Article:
Logan Lerman

The Religion and Political Views of Logan Lerman



Lerman is Jewish, from a religious family, although his specific level of practice is unclear.

Political Views

Lerman is non-political, but possibly leans liberal.


Logan Lerman was born and raised in Beverly Hills, California.

Lerman is Jewish and comes from an endless line of Jews on both sides of his family.[1] While my research suggests he hasn't spoken of it, Lerman's heritage is probably a fairly important part of his life.

His family hails from central and Western Europe and his great-grandfather's family fled Nazi Germany in the 1930s and took refuge in Shanghai, China before moving to the west coast of the United States.[2] His paternal grandparents practice Conservative Judaism,[3] and Logan himself attended Hebrew school.[4]

So understandably, as we know from his role in the film, Jack & Bobby, he can speak at least a little bit of Hebrew.[5]

There's no way of knowing if Judaism instilled a sense of morality in Lerman, but he got it from somewhere. When asked what it takes to be a man, Lerman responded:

I'd say a man is someone who is honest, strong-minded, moral, genuine, just a good human being.[6]

But that's about all we've got to go on regarding Lerman's religious views. If you know anything, let us now.

The tenuous world of retweet politics

Lerman is even more vague about his political views than he is about religion. At least with religion, we've got his family tree to give us clues. At the tender age of 12, he said this about running for office:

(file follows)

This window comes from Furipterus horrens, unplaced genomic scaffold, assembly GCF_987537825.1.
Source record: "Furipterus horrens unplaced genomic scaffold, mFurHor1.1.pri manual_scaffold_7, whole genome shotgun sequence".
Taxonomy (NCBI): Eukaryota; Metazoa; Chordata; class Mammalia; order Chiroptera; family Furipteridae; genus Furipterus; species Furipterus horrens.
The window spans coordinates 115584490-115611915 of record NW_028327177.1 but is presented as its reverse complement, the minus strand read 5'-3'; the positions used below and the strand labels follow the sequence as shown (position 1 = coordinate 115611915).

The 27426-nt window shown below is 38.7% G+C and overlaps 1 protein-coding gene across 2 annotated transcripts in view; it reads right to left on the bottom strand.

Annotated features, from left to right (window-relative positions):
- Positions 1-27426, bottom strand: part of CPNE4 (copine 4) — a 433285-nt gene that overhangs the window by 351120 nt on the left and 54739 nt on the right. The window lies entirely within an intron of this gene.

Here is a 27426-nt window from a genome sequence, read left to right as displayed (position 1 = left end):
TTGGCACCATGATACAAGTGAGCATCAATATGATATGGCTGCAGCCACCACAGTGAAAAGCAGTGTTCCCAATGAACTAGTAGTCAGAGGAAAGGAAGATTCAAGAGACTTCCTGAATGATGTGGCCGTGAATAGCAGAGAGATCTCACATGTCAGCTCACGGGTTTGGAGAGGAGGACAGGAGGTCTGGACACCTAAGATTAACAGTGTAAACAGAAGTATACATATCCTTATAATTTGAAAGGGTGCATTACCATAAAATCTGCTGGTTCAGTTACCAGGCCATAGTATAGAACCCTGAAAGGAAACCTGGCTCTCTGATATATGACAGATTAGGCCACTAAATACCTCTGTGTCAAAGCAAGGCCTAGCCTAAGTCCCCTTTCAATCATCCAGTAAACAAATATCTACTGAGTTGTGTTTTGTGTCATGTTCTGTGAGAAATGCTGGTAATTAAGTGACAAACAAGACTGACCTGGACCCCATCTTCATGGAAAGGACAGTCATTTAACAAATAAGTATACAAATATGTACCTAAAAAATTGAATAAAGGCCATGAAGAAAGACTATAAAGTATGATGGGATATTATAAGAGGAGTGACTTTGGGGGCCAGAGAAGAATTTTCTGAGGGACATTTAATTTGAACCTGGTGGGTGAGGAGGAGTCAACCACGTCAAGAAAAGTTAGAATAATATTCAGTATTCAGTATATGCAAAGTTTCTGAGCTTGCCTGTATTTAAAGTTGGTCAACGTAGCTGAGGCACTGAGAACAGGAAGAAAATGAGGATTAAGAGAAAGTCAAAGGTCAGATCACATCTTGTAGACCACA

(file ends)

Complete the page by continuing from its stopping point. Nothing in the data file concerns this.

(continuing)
I would never want to get into politics.[7]

But opinions can definitely change after several years of pubescent hormones. Since then, he's expressed a few liberal views. About his movie, The Perks of Being a Wallflower, he said that he and his generation of friends would respond like Lerman's character did, in embracing his character's gay friend.[8]

He also retweeted liberal pundit, Bill Maher, after Obama won reelection in 2012:

Mitt to his underwear: Magic my ass!!!

Maher was referring to the special kind of undergarments worn by Mormons–which are rumored to be considered magical or spiritual by members of that church. Lerman picked it up,[9] but it could have just been he thought it was funny. However, we can safely assume he was, at least, not devastated by Romney's loss.

Other than that, no opinions on gun control, socialized health care, the welfare state, or even Israel's place in world politics. If I'm wrong or Lerman suddenly becomes vocal, let us know.

This article was written by Tom Kershaw with help from Jennifer Salk.

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